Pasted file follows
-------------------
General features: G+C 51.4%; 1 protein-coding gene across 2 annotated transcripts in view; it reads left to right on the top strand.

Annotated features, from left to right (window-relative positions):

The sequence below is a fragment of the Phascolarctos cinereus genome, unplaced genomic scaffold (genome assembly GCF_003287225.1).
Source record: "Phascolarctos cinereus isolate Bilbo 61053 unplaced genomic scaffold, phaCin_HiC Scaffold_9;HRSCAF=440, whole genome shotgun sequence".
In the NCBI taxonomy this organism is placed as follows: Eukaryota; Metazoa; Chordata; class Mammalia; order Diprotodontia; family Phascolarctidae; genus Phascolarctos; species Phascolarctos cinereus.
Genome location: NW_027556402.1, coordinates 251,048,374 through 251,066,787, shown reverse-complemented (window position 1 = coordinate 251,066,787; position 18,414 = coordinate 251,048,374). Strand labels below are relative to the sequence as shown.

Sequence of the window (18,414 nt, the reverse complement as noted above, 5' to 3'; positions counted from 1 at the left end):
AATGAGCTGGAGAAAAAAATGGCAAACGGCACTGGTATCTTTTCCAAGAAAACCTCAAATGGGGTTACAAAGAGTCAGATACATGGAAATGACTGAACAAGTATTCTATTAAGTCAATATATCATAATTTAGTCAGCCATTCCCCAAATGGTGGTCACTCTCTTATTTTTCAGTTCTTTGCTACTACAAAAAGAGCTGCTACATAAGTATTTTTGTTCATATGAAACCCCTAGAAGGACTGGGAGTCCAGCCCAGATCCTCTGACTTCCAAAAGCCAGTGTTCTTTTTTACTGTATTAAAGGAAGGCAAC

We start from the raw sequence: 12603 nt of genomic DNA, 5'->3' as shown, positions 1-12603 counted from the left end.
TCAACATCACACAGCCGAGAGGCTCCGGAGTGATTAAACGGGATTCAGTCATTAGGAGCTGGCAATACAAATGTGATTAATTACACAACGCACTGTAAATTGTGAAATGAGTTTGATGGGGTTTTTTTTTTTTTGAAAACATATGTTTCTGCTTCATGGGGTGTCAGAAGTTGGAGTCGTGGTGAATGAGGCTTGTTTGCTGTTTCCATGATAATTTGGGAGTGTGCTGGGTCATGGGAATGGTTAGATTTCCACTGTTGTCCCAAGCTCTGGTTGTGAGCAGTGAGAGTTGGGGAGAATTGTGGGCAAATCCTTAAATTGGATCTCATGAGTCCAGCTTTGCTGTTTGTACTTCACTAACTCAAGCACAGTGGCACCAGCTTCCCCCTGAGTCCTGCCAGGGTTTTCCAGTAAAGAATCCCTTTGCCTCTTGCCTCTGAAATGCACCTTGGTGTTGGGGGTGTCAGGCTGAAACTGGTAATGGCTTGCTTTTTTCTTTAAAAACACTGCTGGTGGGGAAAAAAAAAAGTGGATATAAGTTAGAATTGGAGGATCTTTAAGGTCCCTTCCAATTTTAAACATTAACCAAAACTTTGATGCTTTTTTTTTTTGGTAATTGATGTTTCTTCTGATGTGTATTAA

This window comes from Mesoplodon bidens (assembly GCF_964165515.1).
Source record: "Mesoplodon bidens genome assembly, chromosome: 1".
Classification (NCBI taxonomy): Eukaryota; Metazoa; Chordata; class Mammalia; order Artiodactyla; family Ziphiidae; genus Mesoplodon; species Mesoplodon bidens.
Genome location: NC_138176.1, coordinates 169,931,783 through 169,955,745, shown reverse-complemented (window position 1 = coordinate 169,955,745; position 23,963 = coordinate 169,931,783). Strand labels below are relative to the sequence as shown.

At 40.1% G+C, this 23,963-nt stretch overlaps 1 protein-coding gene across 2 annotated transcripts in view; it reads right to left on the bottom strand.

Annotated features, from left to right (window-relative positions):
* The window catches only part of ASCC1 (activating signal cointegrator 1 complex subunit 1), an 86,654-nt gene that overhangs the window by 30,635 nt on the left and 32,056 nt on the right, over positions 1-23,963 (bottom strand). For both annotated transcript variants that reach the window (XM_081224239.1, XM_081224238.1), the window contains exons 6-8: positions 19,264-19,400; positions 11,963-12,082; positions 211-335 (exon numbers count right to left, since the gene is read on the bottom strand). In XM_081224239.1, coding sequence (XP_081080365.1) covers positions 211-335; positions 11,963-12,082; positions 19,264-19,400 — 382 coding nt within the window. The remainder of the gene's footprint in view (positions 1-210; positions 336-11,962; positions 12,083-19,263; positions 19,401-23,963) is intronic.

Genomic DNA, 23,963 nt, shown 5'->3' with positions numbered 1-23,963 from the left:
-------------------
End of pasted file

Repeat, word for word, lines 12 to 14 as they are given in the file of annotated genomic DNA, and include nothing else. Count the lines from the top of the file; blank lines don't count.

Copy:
Source record: "Mesoplodon bidens genome assembly, chromosome: 1".
Classification (NCBI taxonomy): Eukaryota; Metazoa; Chordata; class Mammalia; order Artiodactyla; family Ziphiidae; genus Mesoplodon; species Mesoplodon bidens.
Genome location: NC_138176.1, coordinates 169,931,783 through 169,955,745, shown reverse-complemented (window position 1 = coordinate 169,955,745; position 23,963 = coordinate 169,931,783). Strand labels below are relative to the sequence as shown.